ICWA FML

[Update: Go here for my revised ICWA help.]

It’s ICWA time again at NYU School of Law.  ICWA is the Indian Child Welfare Act, which is the main statute involved in the NYU lawyering program’s largest project of the year, a brief on a pre-trial motion along with an oral argument before a judge or attorney playing a judge.

I was reminded that it’s that time of year again when I looked at the search engine queries that have brought people to this site.  A search for “icwa nyu” is almost certainly from someone trying to find a lawyering program alumnus who has posted their old memo or other useful information.

If that’s you and you’d like some help, simply e-mail me at nycbl1y@gmail.com and I’ll be more than happy to give some advice.  I promise not to turn you in, and you can create a gmail account with a fake name if you’re worried.  It’s been a while since I did the ICWA project, but there are some things I remember learning from my judge that were incredibly important, and which my lawyering professor never mentioned or even appeared aware of.

Think this is cheating?  Meh.  Lawyering is ungraded, so your doing better does not hurt anyone else.  I’m not going to write your memo for you, I’m just going to give you tips that will help you write a better memo.  Basically, all you’re doing is learning how to be a more effective advocate, which is exactly what lawyering is supposed to teach you.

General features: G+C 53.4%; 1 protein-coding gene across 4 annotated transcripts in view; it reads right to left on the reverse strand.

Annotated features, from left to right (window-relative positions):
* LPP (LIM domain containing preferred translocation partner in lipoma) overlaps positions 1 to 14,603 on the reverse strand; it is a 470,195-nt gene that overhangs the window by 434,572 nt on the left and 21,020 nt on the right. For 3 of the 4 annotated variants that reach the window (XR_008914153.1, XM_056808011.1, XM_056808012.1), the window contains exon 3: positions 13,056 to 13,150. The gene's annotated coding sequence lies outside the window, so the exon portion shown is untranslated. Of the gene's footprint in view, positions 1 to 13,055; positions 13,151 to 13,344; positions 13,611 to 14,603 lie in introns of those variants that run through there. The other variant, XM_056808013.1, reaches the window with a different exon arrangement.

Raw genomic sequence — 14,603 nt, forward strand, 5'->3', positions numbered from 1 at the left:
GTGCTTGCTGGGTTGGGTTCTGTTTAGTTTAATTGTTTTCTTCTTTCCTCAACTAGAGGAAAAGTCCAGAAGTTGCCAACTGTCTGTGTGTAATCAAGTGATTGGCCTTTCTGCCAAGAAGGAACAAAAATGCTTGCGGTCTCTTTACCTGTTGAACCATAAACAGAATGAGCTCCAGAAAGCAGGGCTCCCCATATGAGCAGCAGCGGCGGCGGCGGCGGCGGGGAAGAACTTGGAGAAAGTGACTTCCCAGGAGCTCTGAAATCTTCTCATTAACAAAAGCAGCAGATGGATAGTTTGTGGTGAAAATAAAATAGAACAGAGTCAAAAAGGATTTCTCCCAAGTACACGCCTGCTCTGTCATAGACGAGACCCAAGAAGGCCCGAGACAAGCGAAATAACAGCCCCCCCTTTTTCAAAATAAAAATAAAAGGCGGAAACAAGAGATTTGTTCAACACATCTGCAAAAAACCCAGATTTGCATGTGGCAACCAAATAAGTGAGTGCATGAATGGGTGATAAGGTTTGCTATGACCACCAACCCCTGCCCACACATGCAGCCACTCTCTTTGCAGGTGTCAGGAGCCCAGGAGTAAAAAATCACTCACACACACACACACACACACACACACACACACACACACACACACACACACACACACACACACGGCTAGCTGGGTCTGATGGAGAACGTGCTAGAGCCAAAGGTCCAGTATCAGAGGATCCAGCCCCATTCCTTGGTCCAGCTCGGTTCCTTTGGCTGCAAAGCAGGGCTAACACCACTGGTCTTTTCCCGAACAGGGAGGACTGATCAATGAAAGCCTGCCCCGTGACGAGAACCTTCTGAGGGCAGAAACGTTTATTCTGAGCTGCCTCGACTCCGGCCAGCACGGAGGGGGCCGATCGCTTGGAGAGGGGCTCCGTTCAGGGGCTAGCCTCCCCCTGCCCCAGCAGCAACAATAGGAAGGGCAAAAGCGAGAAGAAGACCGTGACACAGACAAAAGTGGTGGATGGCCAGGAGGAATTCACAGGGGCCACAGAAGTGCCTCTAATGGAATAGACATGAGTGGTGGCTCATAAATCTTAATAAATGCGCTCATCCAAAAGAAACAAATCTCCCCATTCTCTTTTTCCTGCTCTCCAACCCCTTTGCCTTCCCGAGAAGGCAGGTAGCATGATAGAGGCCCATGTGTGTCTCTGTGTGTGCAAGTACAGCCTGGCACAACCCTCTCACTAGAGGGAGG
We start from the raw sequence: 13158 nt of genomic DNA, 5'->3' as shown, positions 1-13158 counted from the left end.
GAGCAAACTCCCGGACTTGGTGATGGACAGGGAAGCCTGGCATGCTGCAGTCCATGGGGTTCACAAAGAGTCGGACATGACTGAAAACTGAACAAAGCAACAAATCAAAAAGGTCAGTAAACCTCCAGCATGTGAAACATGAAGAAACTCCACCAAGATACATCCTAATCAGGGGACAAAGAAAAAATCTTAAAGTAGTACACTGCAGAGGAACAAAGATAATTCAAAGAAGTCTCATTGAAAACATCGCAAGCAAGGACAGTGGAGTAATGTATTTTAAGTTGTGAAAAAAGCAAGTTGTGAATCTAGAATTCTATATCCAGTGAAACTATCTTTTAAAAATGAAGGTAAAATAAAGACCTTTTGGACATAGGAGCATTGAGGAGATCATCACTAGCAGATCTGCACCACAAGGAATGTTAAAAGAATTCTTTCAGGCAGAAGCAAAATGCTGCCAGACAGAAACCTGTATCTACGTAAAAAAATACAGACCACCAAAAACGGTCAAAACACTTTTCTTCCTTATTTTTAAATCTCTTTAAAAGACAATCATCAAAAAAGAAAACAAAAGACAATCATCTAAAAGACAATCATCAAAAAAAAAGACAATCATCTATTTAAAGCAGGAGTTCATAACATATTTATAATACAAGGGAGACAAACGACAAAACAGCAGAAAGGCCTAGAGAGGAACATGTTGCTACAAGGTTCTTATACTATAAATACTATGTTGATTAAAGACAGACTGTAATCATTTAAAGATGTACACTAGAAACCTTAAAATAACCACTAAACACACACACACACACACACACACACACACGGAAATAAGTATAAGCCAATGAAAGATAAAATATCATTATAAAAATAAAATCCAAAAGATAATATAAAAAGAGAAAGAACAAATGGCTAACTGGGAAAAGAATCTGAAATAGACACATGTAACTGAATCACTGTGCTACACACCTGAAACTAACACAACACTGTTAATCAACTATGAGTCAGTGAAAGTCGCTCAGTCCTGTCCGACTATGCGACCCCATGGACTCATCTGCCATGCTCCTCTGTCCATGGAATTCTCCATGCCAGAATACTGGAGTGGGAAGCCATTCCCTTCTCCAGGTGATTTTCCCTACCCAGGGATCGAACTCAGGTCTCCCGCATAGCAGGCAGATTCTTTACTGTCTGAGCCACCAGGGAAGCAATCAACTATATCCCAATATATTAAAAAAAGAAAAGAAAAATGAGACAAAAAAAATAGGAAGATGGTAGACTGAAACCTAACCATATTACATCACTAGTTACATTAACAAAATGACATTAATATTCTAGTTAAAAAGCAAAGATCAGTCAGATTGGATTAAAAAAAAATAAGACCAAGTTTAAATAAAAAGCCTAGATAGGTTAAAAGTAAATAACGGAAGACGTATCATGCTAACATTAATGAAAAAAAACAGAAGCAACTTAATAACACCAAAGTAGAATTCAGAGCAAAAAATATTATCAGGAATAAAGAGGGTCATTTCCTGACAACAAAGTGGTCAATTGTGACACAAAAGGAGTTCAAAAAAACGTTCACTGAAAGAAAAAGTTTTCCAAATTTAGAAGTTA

[Earlier: Check out this hilarious e-mail exchange between a lawyering teaching assistant and two students about how the class wasn't giving ICWA or lawyering the kind of respect they deserve.]

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2 Responses to “ICWA FML”

  1. bl2y (no relation) Says:

    For those of you on the state side, here are a few free hints and a way to really irk your ultra-liberal tribe side adversaries.

    First, there was an attempt at making an ICWA for African Americans that failed horribly. Read up on it.

    Second, and here’s where people get really upset, stress that the whole thing is about putting the interests of the parents and the tribe over that of the child. That elicited a severe reaction from my adversary during oral arguments.

    Third, if you’re on the tribe side, just cry and whine since that’s really the only argument you have.

  2. bl1y Says:

    Neither the black ICWA nor the angle that it’s placing tribe interests over the child’s were discussed in my lawyering class, either before or after the oral arguments.

    Way to go, NYU.

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